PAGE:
In my windowed room overlooking the steep, wooded park across the street, words flowed as I worked undisturbed to ponder life and find a new story. Earlier struggles gave way to believing in myself and an unwavering focus while losing track of time. With enforcement of a no hard-and-fast structure in place, my mental blocks dissipated and my tale to tell took form. The concealed figures existing beneath my work world documents for decades, now sprung to life. These sassy and spirited people, after parking in neutral for way too long, were ready to shift into drive and exchange dialogue with me concerning their backstories and stash of untold tales. Unique personalities materialized and I began connecting the dots, threading the components together, transcribing a story and witnessing the birth of a book before my eyes.

These uncharted waters of unencumbered time and space gave way to freeing my imagination and dwelling in a brand-new locale called creativity. Deeply involved in discovering plot and a cast of many along with enjoying the charisma of my adopted town, I underestimated the powerful metamorphosis of everyday life into hot spots of percolating contagion. Unlike the accounts of people on off-the-grid vacations who stayed clueless to the fact of a global pandemic, my morning news intake kept streaming an ever-changing flow of conceivable cures and models of potential spread. The first few cases, reported at the start of my excursion aligned with a false sense of safety -- a belief this sort of thing occurs in other places and to other people, not in our own backyards. Day-to-day routines carried on. Slowly, the affliction began a choke hold on countries and cities across the world, finally leaping past perceived protections and embedding itself in our own hometowns and worried minds.

The reporting took up a vast majority of broadcast space, drowning out other newsworthy items. Like everyone else, I now sat up and paid attention thinking what if. Over meals, the original discussions still passed between us, now with the inclusion of the coronavirus topic. This plague, on an exponential growth curve was unleashing a path of disease and death, pushing us to reluctantly let go of life as we know it. Professors, professionals, and new authors hunkered down together within a hideaway to transcribe their internal voices, would now return to teaching online, office closings flipping the workspace to remote makeshift home offices and staying six feet apart from every human being. Basic life charges such as grocery shopping, bringing children to school and visiting friends and family would end. Every day encompassed a sorting and assimilation of new information -- all from afar. The false sense of a protective barrier came crashing down while observing the crisis in New York City, businesses and restaurants closing, kids facing homeschooling, and the leaders of my new town questioned breaking tradition by canceling the long-held St Patrick's Day parade. The time had to come to head home.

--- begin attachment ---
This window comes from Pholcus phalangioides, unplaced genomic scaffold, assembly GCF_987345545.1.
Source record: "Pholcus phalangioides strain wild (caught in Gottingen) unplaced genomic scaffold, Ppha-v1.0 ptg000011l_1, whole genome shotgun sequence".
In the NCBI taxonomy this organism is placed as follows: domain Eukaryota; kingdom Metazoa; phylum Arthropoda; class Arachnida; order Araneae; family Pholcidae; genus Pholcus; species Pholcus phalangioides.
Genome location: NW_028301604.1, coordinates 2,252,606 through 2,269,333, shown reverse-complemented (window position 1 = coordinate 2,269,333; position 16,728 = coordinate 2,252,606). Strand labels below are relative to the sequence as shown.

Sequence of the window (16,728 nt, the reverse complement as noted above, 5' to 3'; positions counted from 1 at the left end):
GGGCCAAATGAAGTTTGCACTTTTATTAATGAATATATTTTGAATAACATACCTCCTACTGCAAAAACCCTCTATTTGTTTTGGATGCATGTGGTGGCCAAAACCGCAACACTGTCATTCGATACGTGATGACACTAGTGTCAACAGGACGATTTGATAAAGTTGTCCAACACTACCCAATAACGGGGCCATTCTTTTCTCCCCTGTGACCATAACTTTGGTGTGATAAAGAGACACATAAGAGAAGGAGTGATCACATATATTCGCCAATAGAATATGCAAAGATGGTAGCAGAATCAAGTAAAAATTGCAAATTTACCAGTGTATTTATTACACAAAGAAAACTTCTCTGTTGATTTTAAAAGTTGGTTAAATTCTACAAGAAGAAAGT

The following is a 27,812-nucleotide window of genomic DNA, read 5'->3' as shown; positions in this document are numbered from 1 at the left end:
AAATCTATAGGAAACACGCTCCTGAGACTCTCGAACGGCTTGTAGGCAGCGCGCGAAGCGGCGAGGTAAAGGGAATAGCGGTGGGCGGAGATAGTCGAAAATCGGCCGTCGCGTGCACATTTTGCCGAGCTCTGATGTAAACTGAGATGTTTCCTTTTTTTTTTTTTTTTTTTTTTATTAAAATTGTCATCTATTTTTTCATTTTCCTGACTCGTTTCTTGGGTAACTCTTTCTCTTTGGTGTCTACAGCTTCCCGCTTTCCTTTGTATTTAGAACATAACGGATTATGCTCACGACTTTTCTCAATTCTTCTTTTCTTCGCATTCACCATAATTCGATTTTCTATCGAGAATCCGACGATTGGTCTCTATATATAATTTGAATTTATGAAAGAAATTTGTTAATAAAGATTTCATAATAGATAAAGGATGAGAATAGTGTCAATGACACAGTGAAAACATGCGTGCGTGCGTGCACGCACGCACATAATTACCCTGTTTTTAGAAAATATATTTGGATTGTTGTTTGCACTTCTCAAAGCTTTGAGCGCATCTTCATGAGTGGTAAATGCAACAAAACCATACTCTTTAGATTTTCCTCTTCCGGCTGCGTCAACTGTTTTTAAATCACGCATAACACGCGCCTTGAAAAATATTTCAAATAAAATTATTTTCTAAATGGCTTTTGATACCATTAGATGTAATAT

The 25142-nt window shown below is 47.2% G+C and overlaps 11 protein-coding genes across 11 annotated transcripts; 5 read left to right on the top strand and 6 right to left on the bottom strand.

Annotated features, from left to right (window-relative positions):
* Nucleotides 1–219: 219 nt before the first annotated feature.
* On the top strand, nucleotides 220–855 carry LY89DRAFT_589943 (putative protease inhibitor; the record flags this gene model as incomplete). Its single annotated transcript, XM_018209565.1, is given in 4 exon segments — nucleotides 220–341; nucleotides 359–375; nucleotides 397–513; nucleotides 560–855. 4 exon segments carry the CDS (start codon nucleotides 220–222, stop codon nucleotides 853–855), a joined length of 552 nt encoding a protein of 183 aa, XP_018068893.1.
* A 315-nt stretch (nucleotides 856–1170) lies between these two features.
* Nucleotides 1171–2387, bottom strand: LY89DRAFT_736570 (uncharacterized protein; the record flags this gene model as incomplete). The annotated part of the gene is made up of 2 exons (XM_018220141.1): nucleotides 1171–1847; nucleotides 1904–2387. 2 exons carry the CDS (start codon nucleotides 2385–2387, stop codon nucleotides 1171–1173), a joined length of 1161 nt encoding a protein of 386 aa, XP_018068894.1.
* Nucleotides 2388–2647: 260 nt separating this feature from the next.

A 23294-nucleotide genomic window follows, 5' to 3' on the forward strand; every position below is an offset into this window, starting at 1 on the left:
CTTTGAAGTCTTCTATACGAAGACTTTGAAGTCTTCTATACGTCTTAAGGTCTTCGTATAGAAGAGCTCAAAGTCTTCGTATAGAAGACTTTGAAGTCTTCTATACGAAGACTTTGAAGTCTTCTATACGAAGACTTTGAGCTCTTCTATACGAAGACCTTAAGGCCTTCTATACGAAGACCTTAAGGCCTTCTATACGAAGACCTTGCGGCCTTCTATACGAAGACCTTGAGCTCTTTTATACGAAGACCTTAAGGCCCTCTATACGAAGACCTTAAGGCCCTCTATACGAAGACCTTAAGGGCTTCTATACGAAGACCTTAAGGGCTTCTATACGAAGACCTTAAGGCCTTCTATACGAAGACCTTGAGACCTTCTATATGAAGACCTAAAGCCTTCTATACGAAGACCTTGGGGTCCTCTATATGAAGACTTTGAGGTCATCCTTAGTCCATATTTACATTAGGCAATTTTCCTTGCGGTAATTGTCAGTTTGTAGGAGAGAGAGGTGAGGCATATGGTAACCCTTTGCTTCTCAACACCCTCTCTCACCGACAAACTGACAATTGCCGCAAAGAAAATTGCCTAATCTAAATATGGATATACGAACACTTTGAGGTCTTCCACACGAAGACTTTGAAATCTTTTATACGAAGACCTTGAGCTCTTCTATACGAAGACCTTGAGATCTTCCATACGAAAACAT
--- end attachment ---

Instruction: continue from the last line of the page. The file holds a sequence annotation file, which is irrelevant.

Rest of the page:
The weather did not cooperate after packing my bags and loading up my car and a deluge of rain prevented me from departing for two days. Writing continued but distractions abounded. New cases aggressively mounted and textbook instructions on handling a pandemic were constantly revised, handing down a sense of exhaustion and confusion. Weariness increased and at long last, bright sunshine woke me and I headed north. The interstate stood relatively empty with a sense of foreboding. My first break and peak at the world in person was to fill up at a gas station. Inside, I sensed the palpable nervous energy and witnessed early social distancing taking place. In the strangeness of it all, this ordinary occurrence turned into a SCIFI movie scene as people with glazed over eyes sitting atop masked faces avoided looking at one another, like visual contact alone would shoot poisoned arrows in all directions. Stunned, I anxiously hopped back in my car and took off, now more anxious than ever to be homeward bound.

A road trip often provides a platform for reflection and I drifted into the realization that a monumental editing of life was taking place; home would essentially be new territory. The radio kept me briefed and expanded my uneasiness simultaneously. A sense of dread persisted and accelerating a bit harder than usual gave me a sense of control, that each minute brought me closer to a semblance of security waiting back home. As if to prove me wrong, in the space of approximately 200 miles, I drove by three separate lifeless dogs on the side of the freeway. Those carcasses sent a shiver through me -- an unfolding impression of an apocalyptic warning. Anticipatory anxiety flooded over me with worry regarding what was to come, along with a sensation of having to give up all I recently obtained in a small mountain town.